Elinor Ostrom's "research concerned the governance of common resources (also known as commons). The commons are natural resources, like land for grazing, fishing areas, forests for timber, water for the irrigation of farmland, and also more intangible resources, like knowledge, for which it is very expensive to control and fence in 'user' consumption. The problem with these types of resources, as shown in 1968 by Garrett Hardin (but Aristotle had already observed a similar phenomenon) is that they are over-exploited, or at least their care and sustainability is overlooked by users. The reason is that people behave opportunistically (like free-riders) and consider the resource they are accessing, without the possibility of being excluded, as a free resource, and they therefore maximize their private benefits but neglect, or collectivize, the costs.
Hardin coined the phrase 'tragedy of the commons' to describe this phenomenon and gave social sciences one of the most evocative metaphors after Adam Smith’s 'invisible hand'. These two metaphors are effective because they capture two essential social situations in marked contrast to one another. When social interactions are guided by an invisible hand, they reconcile individual choice and socially desirable results, whereas in the tragedy of the commons, individuals pursuing their private objectives cause disastrous consequences for themselves and others. The solution to the tragedy of the commons, before the contribution of Ostrom and her studies, was to privatize resources or, in a diametrically opposite view, to form a Leviathan state in order to manage them.
Instead, Ostrom demonstrated that, within communities, rules and institutions of non-market and not resulting from public planning can emerge from the bottom up to ensure a sustainable, shared management of resources, as well as one that is efficient from an economical point of view. Besides the village of Törbel, Ostrom shows examples of common lands in the Japanese villages of Hirano and Nagaike, the huerta irrigation mechanism between Valencia, Murcia and Alicante in Spain, and the zanjera irrigation community in the Philippines. Also, the property in the form of 'vicinale', neighborhoods, typical of regions of Italy like Emilia, the Belluno and the Ticino, are also collective institutions, although not investigated by Ostrom. The argument then has a more modern example if one notices that even the 'Wikipedia community' is a form of successful collective institution of a communal resource (knowledge)."
(Flavio Felice, Massimiliano Vatiero, 27 June 2012)
"In this paper I report a study of the ways in which research students think about their research. I took a unique approach by using metaphor analysis to study the students' conceptions. The research students in this study were recruited for an on - line survey at an Australian research - intensive university in which they answered questions relating to their conceptions of research. Five categories of metaphors for research were arrived at which I have labelled metaphors of space, metaphors of travel, metaphors of action, metaphors of the body and metaphors of ordeal. These metaphors provide useful information about the ways that the students visualise their research and their conceptions of what it entails."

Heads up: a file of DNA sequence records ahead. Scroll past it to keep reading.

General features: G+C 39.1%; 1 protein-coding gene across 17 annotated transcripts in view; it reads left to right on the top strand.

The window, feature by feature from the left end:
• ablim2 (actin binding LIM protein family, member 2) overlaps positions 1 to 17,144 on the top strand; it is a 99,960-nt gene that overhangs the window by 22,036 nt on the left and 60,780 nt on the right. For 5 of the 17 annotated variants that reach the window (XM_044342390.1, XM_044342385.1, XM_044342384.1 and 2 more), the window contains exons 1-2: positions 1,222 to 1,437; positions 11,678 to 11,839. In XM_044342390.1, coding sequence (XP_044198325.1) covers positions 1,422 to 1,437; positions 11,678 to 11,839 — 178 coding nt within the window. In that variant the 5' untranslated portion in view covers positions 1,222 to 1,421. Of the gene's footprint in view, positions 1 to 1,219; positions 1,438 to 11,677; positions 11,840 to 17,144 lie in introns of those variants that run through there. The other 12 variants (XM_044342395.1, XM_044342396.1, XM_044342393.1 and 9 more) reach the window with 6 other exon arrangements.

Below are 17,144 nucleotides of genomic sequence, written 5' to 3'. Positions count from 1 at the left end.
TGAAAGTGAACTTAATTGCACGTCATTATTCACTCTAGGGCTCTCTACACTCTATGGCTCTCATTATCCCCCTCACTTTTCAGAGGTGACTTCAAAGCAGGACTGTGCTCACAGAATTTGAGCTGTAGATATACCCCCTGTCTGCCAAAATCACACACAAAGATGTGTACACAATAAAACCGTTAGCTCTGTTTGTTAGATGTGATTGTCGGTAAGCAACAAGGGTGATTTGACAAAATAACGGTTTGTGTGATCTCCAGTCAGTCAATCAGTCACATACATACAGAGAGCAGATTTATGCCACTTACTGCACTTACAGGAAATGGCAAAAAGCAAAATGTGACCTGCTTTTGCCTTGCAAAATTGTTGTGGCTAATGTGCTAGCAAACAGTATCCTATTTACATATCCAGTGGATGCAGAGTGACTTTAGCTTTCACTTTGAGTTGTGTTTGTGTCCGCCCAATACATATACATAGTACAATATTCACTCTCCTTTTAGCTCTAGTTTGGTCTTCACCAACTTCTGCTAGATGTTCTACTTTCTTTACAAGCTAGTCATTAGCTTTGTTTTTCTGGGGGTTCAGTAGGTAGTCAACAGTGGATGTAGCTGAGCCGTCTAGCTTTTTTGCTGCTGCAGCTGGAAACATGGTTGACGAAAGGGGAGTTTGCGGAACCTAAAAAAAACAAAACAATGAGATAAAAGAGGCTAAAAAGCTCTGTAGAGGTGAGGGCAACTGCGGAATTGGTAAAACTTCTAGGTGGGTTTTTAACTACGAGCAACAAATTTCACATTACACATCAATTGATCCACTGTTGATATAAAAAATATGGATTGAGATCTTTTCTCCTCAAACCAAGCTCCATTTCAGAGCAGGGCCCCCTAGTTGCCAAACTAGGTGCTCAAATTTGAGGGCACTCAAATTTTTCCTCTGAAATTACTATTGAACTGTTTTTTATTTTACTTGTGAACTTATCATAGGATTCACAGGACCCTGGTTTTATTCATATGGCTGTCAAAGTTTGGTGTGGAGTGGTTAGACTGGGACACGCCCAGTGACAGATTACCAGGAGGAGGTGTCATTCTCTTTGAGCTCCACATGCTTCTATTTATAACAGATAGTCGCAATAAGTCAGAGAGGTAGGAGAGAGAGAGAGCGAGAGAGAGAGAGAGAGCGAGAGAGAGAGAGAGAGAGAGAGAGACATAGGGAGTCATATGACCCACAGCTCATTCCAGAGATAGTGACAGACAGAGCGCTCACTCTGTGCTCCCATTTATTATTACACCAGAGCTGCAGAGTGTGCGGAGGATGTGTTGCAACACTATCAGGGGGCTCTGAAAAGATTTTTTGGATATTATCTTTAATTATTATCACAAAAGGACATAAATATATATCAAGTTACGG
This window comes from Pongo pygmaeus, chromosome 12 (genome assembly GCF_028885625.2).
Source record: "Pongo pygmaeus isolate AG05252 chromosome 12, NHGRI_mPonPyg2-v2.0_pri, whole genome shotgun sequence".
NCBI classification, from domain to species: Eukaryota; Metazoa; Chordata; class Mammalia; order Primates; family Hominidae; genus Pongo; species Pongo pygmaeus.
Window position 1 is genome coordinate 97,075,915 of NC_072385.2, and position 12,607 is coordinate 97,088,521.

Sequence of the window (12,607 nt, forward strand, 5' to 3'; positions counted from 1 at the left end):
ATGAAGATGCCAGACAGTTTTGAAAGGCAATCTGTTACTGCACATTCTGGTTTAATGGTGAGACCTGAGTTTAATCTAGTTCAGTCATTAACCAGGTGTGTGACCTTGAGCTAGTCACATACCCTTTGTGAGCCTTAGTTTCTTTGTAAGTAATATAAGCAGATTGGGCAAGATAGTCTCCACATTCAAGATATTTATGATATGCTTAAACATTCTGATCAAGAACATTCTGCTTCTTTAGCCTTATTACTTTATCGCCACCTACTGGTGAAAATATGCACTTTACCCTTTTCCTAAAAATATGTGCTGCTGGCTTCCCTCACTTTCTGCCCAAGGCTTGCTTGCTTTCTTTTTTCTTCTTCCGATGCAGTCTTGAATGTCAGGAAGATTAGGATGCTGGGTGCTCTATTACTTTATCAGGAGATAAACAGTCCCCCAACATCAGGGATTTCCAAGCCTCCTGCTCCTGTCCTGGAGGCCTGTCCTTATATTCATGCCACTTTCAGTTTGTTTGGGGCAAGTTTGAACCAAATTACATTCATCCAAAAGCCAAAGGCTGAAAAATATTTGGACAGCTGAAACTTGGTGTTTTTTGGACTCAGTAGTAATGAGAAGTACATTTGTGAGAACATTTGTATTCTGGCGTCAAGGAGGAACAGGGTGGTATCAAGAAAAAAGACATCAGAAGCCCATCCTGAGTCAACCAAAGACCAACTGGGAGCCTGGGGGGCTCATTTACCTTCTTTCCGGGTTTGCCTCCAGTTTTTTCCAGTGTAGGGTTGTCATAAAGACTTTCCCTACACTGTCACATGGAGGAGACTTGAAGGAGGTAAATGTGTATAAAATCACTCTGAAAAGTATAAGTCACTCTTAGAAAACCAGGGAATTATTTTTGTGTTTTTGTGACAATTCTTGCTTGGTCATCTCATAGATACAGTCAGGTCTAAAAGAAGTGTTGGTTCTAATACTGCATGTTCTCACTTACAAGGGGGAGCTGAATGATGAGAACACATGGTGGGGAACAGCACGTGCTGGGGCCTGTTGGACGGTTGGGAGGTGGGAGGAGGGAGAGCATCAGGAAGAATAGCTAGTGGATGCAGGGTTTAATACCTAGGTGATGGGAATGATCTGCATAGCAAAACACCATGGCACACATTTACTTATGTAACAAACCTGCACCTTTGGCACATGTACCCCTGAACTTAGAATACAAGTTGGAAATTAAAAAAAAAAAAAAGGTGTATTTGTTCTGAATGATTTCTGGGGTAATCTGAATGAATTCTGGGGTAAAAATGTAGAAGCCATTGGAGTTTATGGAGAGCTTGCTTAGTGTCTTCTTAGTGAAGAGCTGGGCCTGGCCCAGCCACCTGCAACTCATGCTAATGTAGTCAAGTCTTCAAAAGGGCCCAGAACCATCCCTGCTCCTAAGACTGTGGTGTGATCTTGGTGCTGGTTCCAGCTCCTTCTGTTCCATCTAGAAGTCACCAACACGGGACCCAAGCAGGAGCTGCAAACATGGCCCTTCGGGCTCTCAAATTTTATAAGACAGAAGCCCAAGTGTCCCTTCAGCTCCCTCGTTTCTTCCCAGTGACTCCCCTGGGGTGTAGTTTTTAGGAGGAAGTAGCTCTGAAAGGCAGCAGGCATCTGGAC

(Rod Pitcher, 2013)
Pitcher, R. (2013). 'The Metaphors That Research Students Live By'. The Qualitative Report, 18(36), 1-8. Retrieved from http://nsuworks.nova.edu/tqr/vol18/iss36/3
"Giving credence to the theory that our entire country is run by children, Parkinson has taken some of the brattiest members of Australia’s 45th Parliament, including dibber dobber George Brandis, nap-time enthusiast Derryn Hinch and that weird kid named Cory who just wants someone to pay attention to him, and seamlessly inserted them into Arnold Schwarzenegger’s criminally underrated 1990 comedy Kindergarten Cop."
(Tom Clift, 11/9/2016)
"Yoann Bourgeois se situe à l’exact point de rencontre entre les arts de la danse et du cirque. Son dernier spectacle, Celui qui tombe, rêve de l’exact “point de suspension” cher aux circassiens: l’instant imperceptible, ouvert à tous les possibles, où un objet projeté dans les airs semble marquer un arrêt avant de retomber. Celui qui tombe se joue sur un plateau mobile, qui ne cesse de s’incliner, tanguer, tourner, aller de son ballant. Six interprètes se tiennent dessus, faisant face dans l’instant au jeu des forces qui anime ce support, dont ils ne sont pas maîtres. Philosophiquement, on sera libre d’y voir une métaphore de la condition humaine. Artistiquement, voilà une nouvelle idée du geste: le corps reçoit une force, avant que de prétendre produire une forme. L’acteur accepte de se laisser traverser par les puissances du monde, au lieu de prétendre les soumettre. Et c’est vertigineux."
"Six performers appear to defy the laws of gravity, responding with strength and grace to maintain balance on board a constantly shifting platform."
UC Berkeley Professor George Lakoff discusses concepts from his 2008 book, The Political Mind: Why You Can't Understand 21st-Century American Politics with an 18th-Century Brain.